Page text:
X and GDK separate their graphics into "drawables" and "images". Drawables are for high-level primitives, and images are for low-level byte manipulation. You may draw an image's contents to a drawable, or dump a drawable's contents to an image. With this ability to convert between formats, you might think this will be a convenient means to emulate win32 bitmaps. Wrong.
Drawables are stored in the X server. Images are stored in the client. To swap between formats, the entirety of the data must be transferred. Depending on the size of your image, this can be a noticable delay, especially over remote and ssh connections.
The solution is to choose one or the other; if you can use just drawables, then do so. If you need low-level byte manipulation, use only images, and rewrite the primitives. Functions like gdk_draw_rectangle() are actually very simple to rewrite for a GdkImage.
Implement the tiny things, scrap the big things.
There is a subconscious design to almost every program: the most frequently used routines are the simplest to reimplement. The goal is to sucessfully find the balance between what you can sucessfully fill in (CPoint, CRect), and what is best replaced in the source (CDC objects for GDK calls). The same is true for the C-callable win32 API; functions like SetTimer and GetClientRect are simple enough to rewrite in a matter of minutes with GTK+ equivalents, and tend to be used all over the place.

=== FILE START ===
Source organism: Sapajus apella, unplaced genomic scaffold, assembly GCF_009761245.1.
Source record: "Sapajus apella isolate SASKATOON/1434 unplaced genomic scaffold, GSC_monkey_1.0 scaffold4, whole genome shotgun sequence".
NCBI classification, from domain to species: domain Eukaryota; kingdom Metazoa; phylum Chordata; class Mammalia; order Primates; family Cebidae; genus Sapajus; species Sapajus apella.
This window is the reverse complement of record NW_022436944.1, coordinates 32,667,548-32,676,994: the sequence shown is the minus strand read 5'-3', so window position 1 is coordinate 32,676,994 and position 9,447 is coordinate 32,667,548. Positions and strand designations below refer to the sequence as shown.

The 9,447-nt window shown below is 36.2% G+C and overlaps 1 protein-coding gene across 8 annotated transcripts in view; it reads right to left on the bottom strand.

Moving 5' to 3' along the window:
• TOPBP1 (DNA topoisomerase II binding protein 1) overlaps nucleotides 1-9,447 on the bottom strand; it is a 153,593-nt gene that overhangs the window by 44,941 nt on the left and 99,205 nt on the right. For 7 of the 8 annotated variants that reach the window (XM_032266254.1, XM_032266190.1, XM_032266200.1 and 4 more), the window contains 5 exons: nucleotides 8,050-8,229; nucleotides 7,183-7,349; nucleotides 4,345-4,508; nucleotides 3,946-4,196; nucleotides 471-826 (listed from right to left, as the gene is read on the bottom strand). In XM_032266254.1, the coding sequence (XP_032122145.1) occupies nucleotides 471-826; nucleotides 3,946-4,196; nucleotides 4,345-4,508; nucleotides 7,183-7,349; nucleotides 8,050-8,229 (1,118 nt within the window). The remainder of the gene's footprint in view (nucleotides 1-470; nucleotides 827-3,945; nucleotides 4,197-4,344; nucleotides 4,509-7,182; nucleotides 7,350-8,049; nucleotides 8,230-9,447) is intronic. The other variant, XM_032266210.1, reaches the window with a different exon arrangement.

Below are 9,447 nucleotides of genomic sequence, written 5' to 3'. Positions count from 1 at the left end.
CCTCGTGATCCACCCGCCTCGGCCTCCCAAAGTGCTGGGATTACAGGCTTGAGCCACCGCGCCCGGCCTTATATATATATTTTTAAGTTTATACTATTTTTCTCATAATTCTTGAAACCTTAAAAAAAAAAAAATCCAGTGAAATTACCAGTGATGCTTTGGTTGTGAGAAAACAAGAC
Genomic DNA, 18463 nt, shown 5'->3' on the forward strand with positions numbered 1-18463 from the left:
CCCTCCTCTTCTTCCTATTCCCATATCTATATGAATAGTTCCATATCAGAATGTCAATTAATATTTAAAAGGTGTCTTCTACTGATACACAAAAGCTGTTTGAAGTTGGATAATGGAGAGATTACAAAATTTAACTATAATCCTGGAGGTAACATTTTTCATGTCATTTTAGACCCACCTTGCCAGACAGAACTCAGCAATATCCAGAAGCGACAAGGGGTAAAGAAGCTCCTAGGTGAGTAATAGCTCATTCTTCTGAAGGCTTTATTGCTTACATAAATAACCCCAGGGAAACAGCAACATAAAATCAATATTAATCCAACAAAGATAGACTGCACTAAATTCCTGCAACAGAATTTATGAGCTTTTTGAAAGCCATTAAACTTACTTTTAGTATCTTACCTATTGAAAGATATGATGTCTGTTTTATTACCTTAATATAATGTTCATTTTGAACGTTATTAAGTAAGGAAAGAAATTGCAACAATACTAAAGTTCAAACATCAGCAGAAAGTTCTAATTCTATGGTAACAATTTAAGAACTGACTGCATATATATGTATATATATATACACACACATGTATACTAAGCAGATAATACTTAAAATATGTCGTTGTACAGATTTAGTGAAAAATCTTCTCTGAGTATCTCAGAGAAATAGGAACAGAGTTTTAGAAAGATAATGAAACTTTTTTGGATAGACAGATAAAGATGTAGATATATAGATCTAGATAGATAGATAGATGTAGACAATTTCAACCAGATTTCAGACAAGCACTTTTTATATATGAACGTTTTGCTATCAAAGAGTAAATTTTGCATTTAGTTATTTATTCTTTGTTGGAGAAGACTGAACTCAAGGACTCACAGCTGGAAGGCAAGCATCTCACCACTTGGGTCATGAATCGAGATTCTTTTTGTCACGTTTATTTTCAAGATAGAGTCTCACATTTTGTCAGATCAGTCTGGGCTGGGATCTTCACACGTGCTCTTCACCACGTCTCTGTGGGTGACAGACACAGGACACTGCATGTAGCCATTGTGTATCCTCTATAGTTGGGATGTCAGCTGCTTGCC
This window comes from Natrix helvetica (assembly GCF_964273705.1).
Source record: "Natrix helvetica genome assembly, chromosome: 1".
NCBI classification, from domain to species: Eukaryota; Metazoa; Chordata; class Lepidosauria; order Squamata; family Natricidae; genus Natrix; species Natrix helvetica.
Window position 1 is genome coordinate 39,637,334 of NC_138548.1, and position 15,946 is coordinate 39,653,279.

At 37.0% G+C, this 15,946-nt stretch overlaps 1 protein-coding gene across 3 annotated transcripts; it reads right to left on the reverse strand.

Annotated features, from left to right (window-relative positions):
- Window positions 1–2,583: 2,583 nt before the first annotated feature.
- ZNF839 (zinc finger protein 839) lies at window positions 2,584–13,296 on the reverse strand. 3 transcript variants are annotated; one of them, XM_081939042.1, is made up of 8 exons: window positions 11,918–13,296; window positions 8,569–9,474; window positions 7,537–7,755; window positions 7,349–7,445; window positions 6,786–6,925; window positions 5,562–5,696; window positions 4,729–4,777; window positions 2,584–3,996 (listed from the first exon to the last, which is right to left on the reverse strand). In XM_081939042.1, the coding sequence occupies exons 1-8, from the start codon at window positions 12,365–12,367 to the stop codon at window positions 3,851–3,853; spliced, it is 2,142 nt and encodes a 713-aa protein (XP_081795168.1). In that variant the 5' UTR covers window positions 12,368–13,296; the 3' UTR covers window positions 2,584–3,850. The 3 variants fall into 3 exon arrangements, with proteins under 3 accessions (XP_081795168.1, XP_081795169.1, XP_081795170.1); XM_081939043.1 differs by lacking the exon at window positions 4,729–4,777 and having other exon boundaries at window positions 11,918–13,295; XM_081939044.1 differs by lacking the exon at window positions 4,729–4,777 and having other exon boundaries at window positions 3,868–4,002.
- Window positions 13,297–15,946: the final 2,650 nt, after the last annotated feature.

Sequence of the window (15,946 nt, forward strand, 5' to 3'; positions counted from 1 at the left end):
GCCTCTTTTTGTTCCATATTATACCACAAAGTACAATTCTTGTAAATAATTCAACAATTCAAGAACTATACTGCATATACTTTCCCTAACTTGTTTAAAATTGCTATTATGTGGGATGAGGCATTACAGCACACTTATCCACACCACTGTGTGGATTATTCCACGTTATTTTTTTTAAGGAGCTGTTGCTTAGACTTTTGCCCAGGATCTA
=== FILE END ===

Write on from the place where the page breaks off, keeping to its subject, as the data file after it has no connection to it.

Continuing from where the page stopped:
The balance is important, though: if you want to reimplement all the pieces of the MFC that your program uses, then expect the effort to take weeks, not days, longer.
This is only some basic advice to get you started. The only truth in porting MFC code to GTK+ is this: no matter how prepared you are, the design of the average MFC program is going to give you something you aren't expecting. Just remember to allow at least twice as much time for the project as you would initially expect to be reasonable.
Ryan C. Gordon is a coder from Loki Entertainment Software. He ported the Heroes of Might and Magic 3 editor from MFC to GTK+, was lead programmer on Loki's Descent 3 port, and is currently working on Sid Meier's Alpha Centauri for LinuxPPC and the upcoming port of Kohan. He can be found at email@example.com